Pass It On

Update 5/23/2012: Mystery solved! See the end of this post below.

Until recently, for as long as I’ve been using Xcode, this code has never compiled successfully without warning:

#import <Foundation/Foundation.h>

@interface Foo : NSObject

@implementation Foo

– (void)myMethod {
[self myPrivateMethod];

– (void)myPrivateMethod {}


Can you see why? The method myPrivateMethod is never declared, and it isn’t defined until after its first usage in myMethod. Since C compilers are, as far as I’m aware, by standard implementation if not formal definition single-pass compilers, that first usage should have been flagged as something the compiler didn’t know about.

In Xcode 4.3.2, the current version of Xcode, the compiler doesn’t make a peep.

This is big.

Many of all the ancient, crufty things we hate about C and C-derived languages are due to that single-pass compilation — predeclarations and declarations of methods and classes (and everything), #import and #include statements, .h files at all. Java, for example, has none of these things.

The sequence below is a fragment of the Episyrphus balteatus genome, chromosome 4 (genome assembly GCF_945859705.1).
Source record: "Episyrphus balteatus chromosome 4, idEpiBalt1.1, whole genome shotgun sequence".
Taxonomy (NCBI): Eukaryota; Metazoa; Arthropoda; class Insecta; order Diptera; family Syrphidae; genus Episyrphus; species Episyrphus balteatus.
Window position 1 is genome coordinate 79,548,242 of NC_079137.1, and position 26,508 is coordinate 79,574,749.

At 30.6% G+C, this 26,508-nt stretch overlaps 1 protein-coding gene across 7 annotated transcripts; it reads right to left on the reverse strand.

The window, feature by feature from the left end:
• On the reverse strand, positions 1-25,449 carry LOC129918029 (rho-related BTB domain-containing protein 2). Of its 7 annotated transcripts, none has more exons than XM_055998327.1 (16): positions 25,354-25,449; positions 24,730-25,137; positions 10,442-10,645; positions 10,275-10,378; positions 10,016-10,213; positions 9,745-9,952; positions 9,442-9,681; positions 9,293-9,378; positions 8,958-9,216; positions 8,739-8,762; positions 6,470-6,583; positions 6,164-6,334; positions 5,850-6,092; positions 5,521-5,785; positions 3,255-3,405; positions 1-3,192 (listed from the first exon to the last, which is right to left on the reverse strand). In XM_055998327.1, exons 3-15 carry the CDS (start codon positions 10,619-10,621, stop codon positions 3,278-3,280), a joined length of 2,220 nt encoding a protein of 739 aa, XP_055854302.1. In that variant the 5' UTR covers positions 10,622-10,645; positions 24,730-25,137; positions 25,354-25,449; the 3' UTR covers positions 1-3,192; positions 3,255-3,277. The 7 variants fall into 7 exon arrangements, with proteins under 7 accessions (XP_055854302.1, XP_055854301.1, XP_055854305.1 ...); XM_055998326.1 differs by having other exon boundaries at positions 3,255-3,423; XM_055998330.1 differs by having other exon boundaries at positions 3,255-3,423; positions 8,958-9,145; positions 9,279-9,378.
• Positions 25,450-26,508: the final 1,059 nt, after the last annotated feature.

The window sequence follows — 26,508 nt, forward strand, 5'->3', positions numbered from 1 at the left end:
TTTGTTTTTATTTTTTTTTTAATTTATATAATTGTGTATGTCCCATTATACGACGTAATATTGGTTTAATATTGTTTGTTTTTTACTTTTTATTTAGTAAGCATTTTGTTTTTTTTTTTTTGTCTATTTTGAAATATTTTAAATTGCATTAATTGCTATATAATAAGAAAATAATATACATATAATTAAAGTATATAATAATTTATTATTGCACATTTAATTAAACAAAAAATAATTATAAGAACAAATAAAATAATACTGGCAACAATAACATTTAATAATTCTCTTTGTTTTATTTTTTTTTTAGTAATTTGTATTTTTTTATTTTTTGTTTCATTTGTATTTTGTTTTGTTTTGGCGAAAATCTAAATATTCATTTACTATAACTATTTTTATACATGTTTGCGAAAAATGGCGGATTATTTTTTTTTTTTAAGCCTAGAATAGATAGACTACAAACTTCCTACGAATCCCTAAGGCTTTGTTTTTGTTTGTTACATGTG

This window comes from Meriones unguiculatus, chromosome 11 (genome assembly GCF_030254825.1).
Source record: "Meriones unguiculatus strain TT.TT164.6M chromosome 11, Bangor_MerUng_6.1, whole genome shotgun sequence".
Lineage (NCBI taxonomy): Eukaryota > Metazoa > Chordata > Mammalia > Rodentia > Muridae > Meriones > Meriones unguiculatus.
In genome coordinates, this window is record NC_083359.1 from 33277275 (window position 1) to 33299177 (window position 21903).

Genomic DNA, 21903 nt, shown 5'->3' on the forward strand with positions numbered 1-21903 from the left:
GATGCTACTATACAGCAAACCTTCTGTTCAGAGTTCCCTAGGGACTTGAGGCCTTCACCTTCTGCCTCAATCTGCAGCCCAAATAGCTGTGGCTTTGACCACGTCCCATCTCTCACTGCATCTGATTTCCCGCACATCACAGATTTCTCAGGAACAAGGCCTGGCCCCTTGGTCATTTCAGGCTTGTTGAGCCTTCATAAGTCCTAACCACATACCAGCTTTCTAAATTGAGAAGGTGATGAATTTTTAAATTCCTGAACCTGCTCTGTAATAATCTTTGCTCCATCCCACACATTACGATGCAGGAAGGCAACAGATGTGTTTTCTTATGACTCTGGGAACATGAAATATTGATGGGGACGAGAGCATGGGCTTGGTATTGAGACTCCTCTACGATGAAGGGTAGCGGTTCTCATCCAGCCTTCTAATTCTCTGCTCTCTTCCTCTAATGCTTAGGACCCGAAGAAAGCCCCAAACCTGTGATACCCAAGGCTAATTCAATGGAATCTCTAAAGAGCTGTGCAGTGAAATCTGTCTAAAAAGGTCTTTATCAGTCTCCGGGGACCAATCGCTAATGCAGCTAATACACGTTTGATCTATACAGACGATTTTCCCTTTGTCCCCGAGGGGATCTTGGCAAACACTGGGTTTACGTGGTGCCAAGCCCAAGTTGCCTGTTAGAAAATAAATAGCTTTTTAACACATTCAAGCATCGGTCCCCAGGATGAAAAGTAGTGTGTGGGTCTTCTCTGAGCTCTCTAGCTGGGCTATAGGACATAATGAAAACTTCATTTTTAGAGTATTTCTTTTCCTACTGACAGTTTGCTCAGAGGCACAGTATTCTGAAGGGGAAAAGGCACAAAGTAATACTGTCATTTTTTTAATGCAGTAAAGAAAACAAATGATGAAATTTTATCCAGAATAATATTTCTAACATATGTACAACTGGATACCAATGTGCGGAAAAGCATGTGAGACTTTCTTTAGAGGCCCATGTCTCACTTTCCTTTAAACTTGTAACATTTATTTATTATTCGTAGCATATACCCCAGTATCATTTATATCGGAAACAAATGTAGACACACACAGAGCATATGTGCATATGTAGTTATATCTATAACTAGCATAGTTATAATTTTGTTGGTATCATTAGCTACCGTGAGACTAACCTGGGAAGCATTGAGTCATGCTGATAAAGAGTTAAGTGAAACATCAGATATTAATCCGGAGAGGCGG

What if clang got rid of all of that for Objective-C?1

John Siracusa in his 2011 episode of Hypercritical “A Dark Age of Objective-C” bemoaned how Apple was dragging its feet about moving on from its current legacy language and runtime to something more modern and competitive.

What if they’ve already started, without telling anyone?2

Update 5/23/2012: Turns out, it’s not a conspiracy, it’s a bugfix.3 Discussed in this March 6, 2012 thread in the Xcode-users mailing list. The thread points to this llvm commit on August 31, 2011 and mentions that the behavior is new to Xcode 4.3. It also mentions this post on the Apple DevForums, but I get an error when I try to go to it. (I really wish Apple made its non-NDAed DevForums posts freely available on the web.)

Thanks to Andy Lee for the information.

So I guess clang isn’t taking over the world, just yet? It’s too bad…

1. C functions still require declaration before usage. ↩︎
2. As with the recent improvements to the Core Data modeling tools, this is a mysteriously unheralded improvement. I couldn’t find any mention of it in (an admittedly brief perusal of) either Xcode or clang release notes. ↩︎
3. Which would be a pretty good name for a podcast episode. ↩︎